Enabling environments and children’s agency: Connecting the pieces

The Early Years Learning Framework (DEEWR, 2009, p. 45) defines agency as being able to make choices and decisions, to influence events and to have an impact on one’s world. Children’s agency is supported through intentional teaching, involvement in decision making and reciprocal, attuned responsive interactions. (ACECQA, 2018) all of which constitute the environments that teachers/ educators provide for children.

Enabling environments that support teaching and learning for all children provide opportunities for both planned and spontaneous teaching and learning, they show evidence of an understanding of children’s learning, development and wellbeing as they are challenging, promoting the notion of high expectations for children (DEEWR, 2009) and stimulating. They are underpinned by children’s theories, perspectives and ideas that engage and challenge them to what to extend on their learning in new and exciting ways.

At Goodstart, we have adopted the use of two internationally renowned environmental rating scales to focus on environments to improve outcomes for children across our services. They are:

  • ECERS-E: The Early Childhood Environment Rating Scale (Sylva, Siraj-Blatchford & Taggart, 2010)
  • Assessing Quality in Early Childhood Education and Care: Sustained Shared Thinking and Emotional Well-being (SSTEW) Scale for 2-5-year-olds provision (Siraj, Kingston & Melhuish, 2015).

Research suggests that these tools can raise standards of quality in 3- 5 years rooms (Siraj, Howard, Kingston, Neisen-Hewett, Melhuish, & de Rosnay, 2019). This program has now been in place for two years in all our early learning centres. Teachers and educators use the scales to self-assess in order to understand the quality of learning environments and teaching practices. Results are then used to set goals to focus improvement in each particular centre. These resources make very clear what is required in identified areas of learning to ensure high-quality, enabling environments that supports teaching and learning and children’s agency.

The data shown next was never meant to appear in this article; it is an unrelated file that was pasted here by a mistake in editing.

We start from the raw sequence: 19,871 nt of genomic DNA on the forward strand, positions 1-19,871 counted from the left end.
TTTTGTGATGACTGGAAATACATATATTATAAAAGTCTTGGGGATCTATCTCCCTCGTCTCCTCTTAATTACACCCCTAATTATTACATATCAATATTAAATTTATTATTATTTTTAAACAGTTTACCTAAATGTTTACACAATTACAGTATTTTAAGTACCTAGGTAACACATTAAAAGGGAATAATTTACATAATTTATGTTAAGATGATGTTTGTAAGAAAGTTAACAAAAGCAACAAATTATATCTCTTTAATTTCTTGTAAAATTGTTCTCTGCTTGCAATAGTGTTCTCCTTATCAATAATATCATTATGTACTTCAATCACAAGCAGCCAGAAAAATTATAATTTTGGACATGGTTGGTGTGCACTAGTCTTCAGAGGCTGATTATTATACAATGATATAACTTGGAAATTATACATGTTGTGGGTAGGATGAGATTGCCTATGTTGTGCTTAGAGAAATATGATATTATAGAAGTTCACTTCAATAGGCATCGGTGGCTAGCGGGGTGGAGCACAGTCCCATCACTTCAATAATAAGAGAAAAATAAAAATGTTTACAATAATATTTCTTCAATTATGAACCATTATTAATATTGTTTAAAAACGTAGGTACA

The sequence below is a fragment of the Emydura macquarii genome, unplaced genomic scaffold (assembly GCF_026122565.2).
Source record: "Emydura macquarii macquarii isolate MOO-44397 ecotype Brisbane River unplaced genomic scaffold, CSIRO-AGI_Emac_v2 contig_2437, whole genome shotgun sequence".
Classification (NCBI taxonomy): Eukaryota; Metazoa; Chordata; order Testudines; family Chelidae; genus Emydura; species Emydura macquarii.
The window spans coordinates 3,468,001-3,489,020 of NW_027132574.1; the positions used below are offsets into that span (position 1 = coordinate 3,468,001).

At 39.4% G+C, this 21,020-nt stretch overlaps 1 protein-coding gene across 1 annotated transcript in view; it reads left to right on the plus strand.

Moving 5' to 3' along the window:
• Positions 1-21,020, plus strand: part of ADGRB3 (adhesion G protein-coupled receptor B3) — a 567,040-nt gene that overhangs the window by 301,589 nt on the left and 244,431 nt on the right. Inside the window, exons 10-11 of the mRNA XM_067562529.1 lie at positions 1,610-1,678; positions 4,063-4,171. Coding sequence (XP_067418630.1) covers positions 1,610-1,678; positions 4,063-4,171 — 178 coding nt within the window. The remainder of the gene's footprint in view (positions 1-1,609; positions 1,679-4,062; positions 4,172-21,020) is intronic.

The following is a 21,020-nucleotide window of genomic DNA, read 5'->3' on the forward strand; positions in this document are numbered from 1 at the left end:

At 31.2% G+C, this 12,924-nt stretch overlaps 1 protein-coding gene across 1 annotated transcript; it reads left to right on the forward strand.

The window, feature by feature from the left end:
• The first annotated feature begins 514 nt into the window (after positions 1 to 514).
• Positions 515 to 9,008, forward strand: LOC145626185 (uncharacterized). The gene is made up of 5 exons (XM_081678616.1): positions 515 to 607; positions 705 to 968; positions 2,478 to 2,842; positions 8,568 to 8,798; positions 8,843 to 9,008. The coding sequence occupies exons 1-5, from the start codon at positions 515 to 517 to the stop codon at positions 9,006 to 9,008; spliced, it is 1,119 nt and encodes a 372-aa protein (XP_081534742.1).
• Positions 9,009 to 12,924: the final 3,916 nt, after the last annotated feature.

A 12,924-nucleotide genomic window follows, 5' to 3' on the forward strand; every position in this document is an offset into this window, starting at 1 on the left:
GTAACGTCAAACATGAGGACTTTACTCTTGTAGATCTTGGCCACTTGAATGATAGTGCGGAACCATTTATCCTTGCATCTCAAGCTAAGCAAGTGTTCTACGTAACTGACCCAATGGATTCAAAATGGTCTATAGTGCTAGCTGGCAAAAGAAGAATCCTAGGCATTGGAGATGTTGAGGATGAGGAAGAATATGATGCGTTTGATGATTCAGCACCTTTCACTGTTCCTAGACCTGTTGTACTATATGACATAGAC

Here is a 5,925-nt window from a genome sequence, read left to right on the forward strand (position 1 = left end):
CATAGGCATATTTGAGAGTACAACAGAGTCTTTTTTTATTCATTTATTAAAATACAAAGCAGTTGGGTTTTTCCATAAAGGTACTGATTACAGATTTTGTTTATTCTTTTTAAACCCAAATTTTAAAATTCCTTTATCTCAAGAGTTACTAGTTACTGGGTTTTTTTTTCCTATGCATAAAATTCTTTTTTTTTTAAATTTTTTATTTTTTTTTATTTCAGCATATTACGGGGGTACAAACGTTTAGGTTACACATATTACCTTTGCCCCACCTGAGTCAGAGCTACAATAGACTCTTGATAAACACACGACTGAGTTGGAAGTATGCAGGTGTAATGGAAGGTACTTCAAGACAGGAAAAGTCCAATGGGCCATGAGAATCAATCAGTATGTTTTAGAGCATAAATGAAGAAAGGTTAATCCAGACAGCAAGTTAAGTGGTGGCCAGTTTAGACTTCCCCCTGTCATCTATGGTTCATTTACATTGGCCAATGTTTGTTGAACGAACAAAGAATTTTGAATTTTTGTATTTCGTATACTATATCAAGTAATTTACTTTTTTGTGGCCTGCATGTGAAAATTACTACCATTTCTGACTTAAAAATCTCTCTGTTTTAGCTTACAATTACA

Gagan, and Natsumi two of our teachers from Goodstart Calamvale, share their experiences with the tools:

Below, Gagan describes how the Early Childhood Environment Rating Scale (ECERS-E) has supported the design and resourcing of the room.

ECERS-E has helped me in planning, reflecting and self-evaluating the physical environment in the kindergarten room. It has helped me in deepening my knowledge of what “high quality early childhood education” looks like, our strengths and areas of development. Based on the assessment results as well as I was able to design the room into areas that consider literacy, mathematics, science and the natural environment, and take into account diversity. Critically reflecting on all the areas in the room, brainstorming with colleagues about having specific resources in the areas as well as listening to children’s voices and understanding their interests, helped in the design of the room. I always make sure to keep the areas refreshed and ‘alive’ by adding or taking away resources and provocations. Making sure the areas provide support to the ongoing projects, emergent interests of the children and cater to the specific needs, has helped in children being engaged and has immensely improved the learning and development outcomes for the children.